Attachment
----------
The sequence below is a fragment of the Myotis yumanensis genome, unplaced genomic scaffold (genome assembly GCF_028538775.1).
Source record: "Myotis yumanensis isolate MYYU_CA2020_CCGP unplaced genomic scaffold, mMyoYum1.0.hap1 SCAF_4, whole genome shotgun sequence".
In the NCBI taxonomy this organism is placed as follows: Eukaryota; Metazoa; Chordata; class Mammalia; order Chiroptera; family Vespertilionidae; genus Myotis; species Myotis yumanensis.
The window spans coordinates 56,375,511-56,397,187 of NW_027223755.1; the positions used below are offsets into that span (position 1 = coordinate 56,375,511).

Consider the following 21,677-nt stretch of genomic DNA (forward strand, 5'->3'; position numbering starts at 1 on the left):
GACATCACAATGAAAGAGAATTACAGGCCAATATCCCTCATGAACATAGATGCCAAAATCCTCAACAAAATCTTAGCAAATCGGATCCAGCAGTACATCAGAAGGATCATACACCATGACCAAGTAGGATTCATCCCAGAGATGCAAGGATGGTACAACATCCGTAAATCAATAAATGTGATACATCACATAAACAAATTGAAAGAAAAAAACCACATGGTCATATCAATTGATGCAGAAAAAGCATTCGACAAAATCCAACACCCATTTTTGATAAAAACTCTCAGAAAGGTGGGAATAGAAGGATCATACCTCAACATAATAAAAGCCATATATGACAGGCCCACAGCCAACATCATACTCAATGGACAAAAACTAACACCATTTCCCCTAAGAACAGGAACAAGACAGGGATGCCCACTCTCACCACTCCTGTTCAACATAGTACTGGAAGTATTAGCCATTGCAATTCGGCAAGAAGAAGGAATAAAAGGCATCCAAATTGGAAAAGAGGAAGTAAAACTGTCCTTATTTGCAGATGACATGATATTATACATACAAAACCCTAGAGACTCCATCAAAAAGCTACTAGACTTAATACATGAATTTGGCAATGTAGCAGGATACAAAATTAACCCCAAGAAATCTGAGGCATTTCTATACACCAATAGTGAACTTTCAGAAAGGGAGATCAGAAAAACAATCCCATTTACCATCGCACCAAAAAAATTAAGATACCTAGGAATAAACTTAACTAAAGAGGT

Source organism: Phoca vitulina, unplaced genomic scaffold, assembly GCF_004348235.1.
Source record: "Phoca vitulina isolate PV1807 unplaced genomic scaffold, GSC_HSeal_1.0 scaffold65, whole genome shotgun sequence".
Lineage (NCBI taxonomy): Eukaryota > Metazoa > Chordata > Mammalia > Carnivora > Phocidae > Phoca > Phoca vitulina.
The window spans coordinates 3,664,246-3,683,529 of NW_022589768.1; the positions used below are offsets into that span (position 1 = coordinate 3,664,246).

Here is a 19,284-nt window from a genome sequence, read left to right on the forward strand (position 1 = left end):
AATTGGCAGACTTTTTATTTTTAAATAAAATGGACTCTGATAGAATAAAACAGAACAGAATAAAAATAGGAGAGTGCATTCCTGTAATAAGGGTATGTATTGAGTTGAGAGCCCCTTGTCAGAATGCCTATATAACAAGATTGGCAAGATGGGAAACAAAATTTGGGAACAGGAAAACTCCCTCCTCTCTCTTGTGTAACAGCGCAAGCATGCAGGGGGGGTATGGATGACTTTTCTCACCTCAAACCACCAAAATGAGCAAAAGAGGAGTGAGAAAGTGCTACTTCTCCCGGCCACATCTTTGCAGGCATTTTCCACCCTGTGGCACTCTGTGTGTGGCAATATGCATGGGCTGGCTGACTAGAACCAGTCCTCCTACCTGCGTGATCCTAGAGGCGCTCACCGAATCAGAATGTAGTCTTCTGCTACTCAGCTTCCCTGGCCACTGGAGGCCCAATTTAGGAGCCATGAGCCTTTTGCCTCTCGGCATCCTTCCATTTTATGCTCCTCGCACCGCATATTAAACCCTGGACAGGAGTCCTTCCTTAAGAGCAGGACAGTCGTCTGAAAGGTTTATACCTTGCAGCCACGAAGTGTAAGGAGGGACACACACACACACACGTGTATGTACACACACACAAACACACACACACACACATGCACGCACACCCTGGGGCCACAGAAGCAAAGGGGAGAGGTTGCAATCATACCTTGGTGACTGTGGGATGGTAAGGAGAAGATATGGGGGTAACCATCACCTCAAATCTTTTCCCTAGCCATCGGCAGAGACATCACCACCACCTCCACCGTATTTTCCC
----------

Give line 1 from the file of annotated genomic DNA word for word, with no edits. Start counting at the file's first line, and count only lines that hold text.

The sequence below is a fragment of the Myotis yumanensis genome, unplaced genomic scaffold (genome assembly GCF_028538775.1).